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AI-powered public surveillance systems: why we (might) need them and how we want them

Catarina Fontes, Ellen Hohma, Caitlin C. Corrigan and Christoph Lütge

Technology in Society, 2022, vol. 71, issue C

Abstract: In this article, we address the introduction of AI-powered surveillance systems in our society by looking at the deployment of real-time facial recognition technologies (FRT) in public spaces and public health surveillance technologies, in particular contact tracing applications. Both cases of surveillance technologies assist public authorities in the enforcement of the law by allowing the tracking of individual movements and extrapolating results towards monitoring and predicting social behavior. Therefore, they are considered as potentially useful tools in response to societal crises, such as those generated by crime and health related pandemics. To approach the assessment of the potentials and threats of such tools, we offer a framework with three dimensions. A function dimension, examines the type, quality and quantity of data the system needs to employ to work effectively.The consent dimension considers the user's right to be informed about and reject the use of surveillance, questioning whether consent is achievable and whether the user can decide fully autonomously/independently. Finally, a societal dimension that frames vulnerabilities and the impacts of the increased empowerment of established political regimes through new means to control populations based on data surveillance. Our analysis framework can assist public authorities in their decisions on how to design and deploy public surveillance tools in a way that enables compliance with the law while highlighting individual and societal tradeoffs.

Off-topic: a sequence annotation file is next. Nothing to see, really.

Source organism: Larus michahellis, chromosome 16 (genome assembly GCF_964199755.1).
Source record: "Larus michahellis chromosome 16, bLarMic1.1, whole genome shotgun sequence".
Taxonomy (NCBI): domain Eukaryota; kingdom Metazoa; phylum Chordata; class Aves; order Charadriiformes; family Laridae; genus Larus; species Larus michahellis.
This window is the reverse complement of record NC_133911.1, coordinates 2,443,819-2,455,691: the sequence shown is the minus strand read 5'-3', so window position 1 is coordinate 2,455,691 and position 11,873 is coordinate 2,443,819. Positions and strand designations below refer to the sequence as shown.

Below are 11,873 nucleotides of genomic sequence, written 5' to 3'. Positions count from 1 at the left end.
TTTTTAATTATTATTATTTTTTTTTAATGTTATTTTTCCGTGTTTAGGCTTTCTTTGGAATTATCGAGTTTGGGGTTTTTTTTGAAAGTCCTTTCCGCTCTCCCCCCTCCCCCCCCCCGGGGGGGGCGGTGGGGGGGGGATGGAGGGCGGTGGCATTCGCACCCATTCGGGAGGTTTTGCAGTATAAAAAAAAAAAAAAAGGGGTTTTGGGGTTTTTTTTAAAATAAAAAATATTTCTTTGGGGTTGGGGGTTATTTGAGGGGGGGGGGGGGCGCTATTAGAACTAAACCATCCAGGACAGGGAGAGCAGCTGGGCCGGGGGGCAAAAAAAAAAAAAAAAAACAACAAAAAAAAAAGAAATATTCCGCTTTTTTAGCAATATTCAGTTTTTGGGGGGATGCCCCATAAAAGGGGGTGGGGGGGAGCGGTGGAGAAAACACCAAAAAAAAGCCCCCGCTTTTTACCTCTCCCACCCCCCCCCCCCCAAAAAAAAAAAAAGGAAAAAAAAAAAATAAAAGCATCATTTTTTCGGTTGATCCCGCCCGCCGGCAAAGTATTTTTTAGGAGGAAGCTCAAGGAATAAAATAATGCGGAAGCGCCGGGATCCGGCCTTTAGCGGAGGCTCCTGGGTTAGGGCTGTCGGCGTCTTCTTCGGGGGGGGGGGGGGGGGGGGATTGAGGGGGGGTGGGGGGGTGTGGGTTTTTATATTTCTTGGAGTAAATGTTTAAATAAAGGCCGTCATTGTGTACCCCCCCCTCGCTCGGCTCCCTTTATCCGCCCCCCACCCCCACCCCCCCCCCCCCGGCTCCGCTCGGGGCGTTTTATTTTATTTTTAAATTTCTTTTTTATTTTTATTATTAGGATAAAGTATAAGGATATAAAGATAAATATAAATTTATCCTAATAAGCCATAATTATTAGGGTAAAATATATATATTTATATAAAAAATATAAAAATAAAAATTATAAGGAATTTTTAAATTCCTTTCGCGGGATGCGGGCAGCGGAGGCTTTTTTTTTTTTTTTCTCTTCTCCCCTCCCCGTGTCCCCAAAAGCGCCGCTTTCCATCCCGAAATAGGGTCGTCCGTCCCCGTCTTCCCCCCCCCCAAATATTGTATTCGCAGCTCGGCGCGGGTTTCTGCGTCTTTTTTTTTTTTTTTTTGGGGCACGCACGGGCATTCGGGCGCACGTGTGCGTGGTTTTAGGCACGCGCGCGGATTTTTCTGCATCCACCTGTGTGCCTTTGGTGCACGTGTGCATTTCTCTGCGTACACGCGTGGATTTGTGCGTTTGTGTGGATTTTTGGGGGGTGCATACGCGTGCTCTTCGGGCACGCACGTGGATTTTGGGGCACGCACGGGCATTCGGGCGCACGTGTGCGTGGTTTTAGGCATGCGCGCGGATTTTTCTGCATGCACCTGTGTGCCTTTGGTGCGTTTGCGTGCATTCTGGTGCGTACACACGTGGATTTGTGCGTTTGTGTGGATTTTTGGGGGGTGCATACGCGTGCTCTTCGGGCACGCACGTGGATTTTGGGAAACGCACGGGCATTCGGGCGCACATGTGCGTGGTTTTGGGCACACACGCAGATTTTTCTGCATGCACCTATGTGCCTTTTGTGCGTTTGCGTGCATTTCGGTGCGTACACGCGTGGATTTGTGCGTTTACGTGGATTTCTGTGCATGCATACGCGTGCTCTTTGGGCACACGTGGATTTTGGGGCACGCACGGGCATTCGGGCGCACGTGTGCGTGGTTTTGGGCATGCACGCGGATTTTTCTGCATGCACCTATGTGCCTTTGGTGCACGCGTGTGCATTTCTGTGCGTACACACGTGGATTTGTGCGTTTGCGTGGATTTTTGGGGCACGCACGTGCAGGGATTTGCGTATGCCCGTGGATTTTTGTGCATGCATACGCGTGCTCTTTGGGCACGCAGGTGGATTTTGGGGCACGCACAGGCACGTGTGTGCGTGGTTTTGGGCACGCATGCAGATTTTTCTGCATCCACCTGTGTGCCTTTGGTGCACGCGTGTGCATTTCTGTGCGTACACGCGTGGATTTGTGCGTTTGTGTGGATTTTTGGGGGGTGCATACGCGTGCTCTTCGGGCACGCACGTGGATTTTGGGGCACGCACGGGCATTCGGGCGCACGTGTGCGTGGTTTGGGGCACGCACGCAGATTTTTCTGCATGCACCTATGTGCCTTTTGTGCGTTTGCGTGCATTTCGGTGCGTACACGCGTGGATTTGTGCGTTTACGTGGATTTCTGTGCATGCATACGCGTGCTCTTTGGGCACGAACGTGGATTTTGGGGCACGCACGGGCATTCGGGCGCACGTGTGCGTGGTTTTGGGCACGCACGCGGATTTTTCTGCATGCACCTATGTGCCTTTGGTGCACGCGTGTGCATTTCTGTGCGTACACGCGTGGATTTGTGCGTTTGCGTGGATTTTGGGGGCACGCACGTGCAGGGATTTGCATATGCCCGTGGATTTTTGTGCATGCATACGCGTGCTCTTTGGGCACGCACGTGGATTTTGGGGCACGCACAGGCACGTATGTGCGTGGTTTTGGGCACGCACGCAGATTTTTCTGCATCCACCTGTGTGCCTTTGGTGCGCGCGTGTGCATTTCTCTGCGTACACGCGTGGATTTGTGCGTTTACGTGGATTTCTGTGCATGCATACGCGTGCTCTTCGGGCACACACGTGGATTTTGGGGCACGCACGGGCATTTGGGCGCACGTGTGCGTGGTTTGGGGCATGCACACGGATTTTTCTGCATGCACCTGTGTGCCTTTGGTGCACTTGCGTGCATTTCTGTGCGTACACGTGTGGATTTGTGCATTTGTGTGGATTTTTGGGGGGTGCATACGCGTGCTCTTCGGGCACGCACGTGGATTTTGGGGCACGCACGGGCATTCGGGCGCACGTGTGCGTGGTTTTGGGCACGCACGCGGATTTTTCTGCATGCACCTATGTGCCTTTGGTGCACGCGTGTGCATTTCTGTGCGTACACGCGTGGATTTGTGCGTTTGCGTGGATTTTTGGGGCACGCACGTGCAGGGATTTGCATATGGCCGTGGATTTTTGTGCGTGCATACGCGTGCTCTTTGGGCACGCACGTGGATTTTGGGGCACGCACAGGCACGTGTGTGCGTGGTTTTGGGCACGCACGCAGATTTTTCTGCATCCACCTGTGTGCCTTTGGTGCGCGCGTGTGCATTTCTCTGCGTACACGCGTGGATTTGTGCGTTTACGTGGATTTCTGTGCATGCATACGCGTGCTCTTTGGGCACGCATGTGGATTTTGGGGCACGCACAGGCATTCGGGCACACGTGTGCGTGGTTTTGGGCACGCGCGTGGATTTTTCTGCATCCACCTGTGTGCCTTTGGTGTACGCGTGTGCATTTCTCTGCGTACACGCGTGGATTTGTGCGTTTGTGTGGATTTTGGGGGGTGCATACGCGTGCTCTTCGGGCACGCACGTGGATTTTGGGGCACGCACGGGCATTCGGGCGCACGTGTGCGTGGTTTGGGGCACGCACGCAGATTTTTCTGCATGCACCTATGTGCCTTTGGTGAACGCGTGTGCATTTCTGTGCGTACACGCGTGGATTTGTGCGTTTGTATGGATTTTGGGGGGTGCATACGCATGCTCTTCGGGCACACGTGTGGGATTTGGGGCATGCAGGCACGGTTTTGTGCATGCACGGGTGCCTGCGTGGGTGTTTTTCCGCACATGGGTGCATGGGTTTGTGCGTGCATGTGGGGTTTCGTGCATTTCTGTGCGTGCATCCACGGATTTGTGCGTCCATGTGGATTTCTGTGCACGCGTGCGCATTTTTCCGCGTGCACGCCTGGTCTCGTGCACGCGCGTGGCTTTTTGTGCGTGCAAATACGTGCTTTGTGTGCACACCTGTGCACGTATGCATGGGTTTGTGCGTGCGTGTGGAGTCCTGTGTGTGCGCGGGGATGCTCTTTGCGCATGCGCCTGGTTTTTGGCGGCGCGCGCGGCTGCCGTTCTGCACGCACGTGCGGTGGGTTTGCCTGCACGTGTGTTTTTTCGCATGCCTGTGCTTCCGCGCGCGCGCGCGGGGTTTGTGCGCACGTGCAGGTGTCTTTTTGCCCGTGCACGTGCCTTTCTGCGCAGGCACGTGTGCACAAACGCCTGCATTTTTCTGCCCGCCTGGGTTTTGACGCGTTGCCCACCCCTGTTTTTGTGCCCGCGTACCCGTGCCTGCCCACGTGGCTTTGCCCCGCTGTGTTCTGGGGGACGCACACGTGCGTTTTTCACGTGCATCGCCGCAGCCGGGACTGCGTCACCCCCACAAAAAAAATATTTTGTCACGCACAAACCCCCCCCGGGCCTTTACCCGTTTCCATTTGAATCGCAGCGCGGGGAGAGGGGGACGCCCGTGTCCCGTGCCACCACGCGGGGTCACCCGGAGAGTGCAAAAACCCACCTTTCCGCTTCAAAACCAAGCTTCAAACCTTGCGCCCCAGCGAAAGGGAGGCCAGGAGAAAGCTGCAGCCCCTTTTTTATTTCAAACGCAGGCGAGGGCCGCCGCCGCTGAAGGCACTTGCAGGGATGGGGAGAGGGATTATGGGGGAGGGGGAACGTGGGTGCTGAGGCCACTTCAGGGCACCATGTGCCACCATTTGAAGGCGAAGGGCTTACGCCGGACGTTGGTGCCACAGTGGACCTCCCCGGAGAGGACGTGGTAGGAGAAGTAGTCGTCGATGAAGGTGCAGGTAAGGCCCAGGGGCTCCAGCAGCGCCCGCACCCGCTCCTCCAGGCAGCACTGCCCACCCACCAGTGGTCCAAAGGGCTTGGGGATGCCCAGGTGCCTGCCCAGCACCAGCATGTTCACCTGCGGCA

Keywords: AI; Surveillance; Dataveillance; AI governance (search for similar items in EconPapers)
Date: 2022
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DOI: 10.1016/j.techsoc.2022.102137

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